In addition, Bittner emailed Hochstetler on October 10th asking her to confirm with Daniels that Standard had received the contract termination forms, "and then make sure that the assets of both plans have been liquidated into a safe cash option in accordance with the Township's previous instructions in its first written communication dated September 29, 2008." (10/10 Bittner Email 1, Def.'s Mot. Summ. J. Ex. 7.) Bittner also noted that "[g]iven the extreme market volatility this week, these plan liquidations should have already occurred on Tuesday [October 7th], the target date directed by the Township in its termination letter." (Id.) Hochstetler emailed an investment directive form to Daniels and asked her to complete it with the Township's new investment mix. (Id.) Daniels emailed the completed investment directive form to Hochstetler the same day. (10/10 Daniels Email 1, Def.'s Mot. Summ. J. Ex. 8.) The completed forms directed Standard to allocate 100% of both Plans to the Stable Asset Fund. (Id. at 2-3.) Hochstetler processed the reallocation upon receipt of the completed forms on October 10th. (Hochstetler Dep. 72:9-16.)

Equity markets around the world declined precipitously between October 7th and October 10th. In those three days, the Township's police retirement fund lost $220,772.36 of its value, and the non-uniformed retirement fund lost $172,802.42. (Pl.'s Resp. 8.) Plaintiff alleges that Defendant's failure to process the liquidation of the Plans' assets on October 7th is the direct cause of these losses. (Id.)

II. LEGAL STANDARD

A party is entitled to summary judgment when "the pleadings, the discovery and disclosure materials on file, and any affidavits show that there is no genuine issue as to any material fact and that the [party] is entitled to judgment as a matter of law." Fed. R. Civ. P. 56(c)(2); see also Anderson v. Liberty Lobby, Inc., 477 U.S. 242, 247 (1986); Fed. Home Loan Mortg. Corp. v. Scottsdale Ins. Co., 316 F.3d 431, 443 (3d Cir. 2003). Where the nonmoving party bears the burden of proof at trial, the moving party may identify an absence of a genuine issue of material fact by showing the court that there is no evidence in the record supporting the nonmoving party's case. Celotex Corp. v. Catrett, 477 U.S. 317, 322, 325 (1986); UPMC Health Sys. v. Metro. Life Ins. Co., 391 F.3d 497, 502 (3d Cir. 2004). If the moving party carries this initial burden, the nonmoving party must set forth specific facts showing that there is a genuine issue for trial. See Fed. R. Civ. P. 56(e)(2) (stating that "an opposing party may not rely merely on allegations or denials in its own pleading; rather, its response must . . . set out specific facts showing a genuine issue for trial"); see also Matsushita Elec. Indus. Co. v. Zenith Radio Corp., 475 U.S. 574, 587 (1986) (noting that the nonmoving party "must do more than simply show that there is some metaphysical doubt as to the material facts"). The nonmoving party may not avoid summary judgment by relying on speculation or by rehashing the allegations in the pleadings. Ridgewood Bd. of Educ. v. N.E. for M.E., 172 F.3d 238, 252 (3d Cir. 1999). "Where the record taken as a whole could not lead a reasonable trier of fact to find for the non-moving party, there is no 'genuine issue for trial.'" Matsushita, 475 U.S. at 587 (quoting First Nat'l Bank v. Cities Serv. Co., 391 U.S. 253, 289 (1968)). "We must construe the evidence in favor of the non-moving party, and summary judgment must be denied if there exists enough evidence 'to enable a jury to reasonably find for the non-movant on the issue.'" Brown v. J. Kaz, Inc., 581 F.3d 175, 179 (3d Cir. 2009) (quoting Giles v. Kearney, 571 F.3d 318, 322 (3d Cir. 2009)).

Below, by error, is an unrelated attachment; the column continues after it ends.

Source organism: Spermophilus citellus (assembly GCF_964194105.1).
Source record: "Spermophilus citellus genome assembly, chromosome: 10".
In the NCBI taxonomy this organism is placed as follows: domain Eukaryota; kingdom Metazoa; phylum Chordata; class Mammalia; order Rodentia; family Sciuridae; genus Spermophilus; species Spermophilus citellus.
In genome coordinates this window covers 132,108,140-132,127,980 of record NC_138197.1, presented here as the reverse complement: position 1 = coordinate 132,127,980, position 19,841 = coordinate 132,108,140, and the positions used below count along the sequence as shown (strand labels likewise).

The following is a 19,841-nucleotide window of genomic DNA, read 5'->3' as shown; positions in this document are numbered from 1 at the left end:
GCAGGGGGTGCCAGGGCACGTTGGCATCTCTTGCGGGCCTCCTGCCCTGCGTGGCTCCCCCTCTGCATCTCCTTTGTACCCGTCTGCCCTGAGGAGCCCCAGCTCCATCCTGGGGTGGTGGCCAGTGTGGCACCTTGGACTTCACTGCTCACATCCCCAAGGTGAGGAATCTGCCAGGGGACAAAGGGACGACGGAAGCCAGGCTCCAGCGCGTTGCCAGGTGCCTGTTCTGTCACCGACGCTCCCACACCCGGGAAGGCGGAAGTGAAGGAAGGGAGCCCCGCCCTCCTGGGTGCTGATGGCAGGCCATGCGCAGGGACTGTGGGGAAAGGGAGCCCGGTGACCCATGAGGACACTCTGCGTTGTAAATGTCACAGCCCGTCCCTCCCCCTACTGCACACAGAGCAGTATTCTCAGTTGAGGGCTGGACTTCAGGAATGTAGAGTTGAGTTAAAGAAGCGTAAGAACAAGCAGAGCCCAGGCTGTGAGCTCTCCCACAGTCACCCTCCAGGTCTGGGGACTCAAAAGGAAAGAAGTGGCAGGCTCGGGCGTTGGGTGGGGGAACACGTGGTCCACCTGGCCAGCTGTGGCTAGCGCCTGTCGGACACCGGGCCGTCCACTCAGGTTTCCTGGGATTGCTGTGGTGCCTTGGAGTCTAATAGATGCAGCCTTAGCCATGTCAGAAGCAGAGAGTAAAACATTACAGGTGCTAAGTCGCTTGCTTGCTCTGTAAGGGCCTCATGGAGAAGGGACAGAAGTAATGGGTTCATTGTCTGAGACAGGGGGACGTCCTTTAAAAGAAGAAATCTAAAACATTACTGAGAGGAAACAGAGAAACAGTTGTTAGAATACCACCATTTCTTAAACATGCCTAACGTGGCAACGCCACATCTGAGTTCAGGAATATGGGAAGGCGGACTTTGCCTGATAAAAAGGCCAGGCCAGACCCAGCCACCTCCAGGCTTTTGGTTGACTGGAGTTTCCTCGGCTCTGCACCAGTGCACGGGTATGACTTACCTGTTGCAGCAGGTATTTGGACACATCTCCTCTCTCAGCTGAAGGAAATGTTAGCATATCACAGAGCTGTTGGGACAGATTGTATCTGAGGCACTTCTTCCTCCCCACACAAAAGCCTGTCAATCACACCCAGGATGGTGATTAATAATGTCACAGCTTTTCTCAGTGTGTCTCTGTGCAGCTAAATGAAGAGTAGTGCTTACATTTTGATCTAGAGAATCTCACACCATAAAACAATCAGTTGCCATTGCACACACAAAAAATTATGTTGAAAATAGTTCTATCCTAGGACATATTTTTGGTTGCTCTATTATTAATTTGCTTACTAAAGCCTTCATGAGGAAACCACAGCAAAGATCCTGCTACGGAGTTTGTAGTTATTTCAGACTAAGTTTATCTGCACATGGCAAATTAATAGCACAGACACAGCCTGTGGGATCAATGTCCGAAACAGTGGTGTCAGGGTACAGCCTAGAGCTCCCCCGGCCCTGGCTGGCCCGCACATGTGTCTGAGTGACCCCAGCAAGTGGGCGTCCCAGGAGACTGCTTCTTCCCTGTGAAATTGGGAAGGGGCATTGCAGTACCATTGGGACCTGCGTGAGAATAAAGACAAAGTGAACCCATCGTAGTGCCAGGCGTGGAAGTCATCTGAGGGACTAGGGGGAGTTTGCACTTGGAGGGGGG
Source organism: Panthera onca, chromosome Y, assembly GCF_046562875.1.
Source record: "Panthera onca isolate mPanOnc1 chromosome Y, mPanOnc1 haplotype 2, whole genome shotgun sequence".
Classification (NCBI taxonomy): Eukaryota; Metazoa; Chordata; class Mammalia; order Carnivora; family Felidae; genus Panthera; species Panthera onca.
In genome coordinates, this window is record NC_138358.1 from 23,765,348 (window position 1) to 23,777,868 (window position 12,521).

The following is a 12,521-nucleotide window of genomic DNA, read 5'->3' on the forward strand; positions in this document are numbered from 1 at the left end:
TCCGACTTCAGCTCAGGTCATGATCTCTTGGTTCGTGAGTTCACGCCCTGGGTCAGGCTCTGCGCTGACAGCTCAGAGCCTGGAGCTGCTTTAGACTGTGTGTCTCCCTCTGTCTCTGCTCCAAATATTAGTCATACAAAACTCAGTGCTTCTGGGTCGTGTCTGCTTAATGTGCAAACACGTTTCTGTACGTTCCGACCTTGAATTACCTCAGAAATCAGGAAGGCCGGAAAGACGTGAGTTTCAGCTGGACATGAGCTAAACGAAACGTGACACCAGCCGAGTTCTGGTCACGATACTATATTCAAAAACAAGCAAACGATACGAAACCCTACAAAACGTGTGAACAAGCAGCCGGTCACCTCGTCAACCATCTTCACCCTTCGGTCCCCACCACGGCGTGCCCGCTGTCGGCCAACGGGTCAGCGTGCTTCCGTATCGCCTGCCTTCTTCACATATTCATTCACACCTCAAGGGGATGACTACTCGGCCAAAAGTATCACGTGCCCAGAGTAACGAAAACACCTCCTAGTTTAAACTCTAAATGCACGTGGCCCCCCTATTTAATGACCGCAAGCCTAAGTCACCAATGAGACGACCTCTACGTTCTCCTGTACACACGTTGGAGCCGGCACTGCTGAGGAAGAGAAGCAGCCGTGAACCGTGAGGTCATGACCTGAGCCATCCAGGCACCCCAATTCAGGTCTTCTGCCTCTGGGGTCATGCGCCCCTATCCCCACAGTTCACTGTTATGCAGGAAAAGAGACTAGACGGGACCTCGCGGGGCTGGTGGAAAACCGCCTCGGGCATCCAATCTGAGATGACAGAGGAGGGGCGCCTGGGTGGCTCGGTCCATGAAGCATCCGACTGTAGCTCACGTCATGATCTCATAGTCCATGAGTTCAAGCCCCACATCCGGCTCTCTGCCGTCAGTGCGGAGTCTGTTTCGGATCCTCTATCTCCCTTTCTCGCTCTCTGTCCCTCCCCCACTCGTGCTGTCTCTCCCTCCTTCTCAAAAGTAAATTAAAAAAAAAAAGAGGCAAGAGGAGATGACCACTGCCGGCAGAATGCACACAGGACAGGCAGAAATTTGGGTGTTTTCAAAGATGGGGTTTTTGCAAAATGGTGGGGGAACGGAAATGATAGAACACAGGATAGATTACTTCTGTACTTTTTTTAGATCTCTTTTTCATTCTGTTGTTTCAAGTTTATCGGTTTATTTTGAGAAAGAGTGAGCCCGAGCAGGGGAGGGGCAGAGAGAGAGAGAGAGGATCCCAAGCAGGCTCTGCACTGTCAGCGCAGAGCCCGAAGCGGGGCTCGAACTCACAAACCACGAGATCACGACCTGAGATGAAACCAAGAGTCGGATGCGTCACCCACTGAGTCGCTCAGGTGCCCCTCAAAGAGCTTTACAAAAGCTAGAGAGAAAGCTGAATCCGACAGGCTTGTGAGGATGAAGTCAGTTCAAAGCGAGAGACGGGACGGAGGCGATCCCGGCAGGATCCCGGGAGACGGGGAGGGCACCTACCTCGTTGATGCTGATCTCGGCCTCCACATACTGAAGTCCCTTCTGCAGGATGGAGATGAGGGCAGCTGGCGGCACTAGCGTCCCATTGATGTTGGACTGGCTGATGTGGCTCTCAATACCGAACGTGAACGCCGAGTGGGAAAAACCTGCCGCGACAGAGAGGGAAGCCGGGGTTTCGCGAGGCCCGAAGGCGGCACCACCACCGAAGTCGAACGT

III. ANALYSIS

Plaintiff alleges that Defendant breached its contractual and fiduciary duties to Plaintiff by failing to move the Plans' assets into a safe cash option on October 7, 2008. (See Am. Compl. §§ 28, 29, ECF No. 4.) Defendant contends that Plaintiff's instructions were defective and that it has not breached the Contracts or any fiduciary duty it may have owed to Plaintiff. (Def.'s Mot. Summ. J. 2.)

1. Breach of Contract

Plaintiff maintains that Defendant's failure to move the Plans' assets into a safe cash option constitutes a breach of the Contracts. (Id.) Plaintiff does not cite specific provisions of the Contracts in support of this argument. Instead, Plaintiff contends that Defendant breached certain implied duties in the Contracts, including a duty of competence, a duty of diligence, and a duty of timeliness. (Pl.'s Resp. 10-11.)

In support of this argument, Plaintiff cites several cases that set forth the duties that a broker owes a client when handling a non-discretionary*fn1 brokerage account. (See Pl.'s Resp. 11-13 (citing Merrill, Lynch, Pierce, Fenner & Smith, Inc. v. Millar,274 F. Supp. 2d 701 (W.D. Pa. 2003); Kwiatkowski v. Bear, Stearns & Co., Inc., 306 F.3d 1293 (2d Cir. 2002); Amendolia v. Rothman,No. 02-8065, 2003 WL 23162389 (E.D. Pa. Dec. 8, 2003); Consol. Sun Ray, Inc. v. Lea, 401 F.2d 650 (3d Cir. 1968)).) However, there is nothing in these cases to suggest that these duties are implied contractual duties. These cases make it clear that the duties that are discussed are fiduciary duties owed by a stockbroker/agent to the client/principal. See, e.g., Millar, 274 F. Supp. 2d at 708-09 (discussing fiduciary duties owed by broker to client); Kwiatkowski, 306 F.3d at 1302 (observing that duties owed by stockbroker to client "generally are cast in terms of a fiduciary duty"); Amendolia, 2003 WL 23162389, at *4 ("[T]he law in Pennsylvania is unambiguous that a securities broker is an agent of the client and that an agent-principal relationship exists between the two.").*fn2 We are unable to find any authority, and Plaintiff has provided none, that suggests that these duties are implied contractual duties.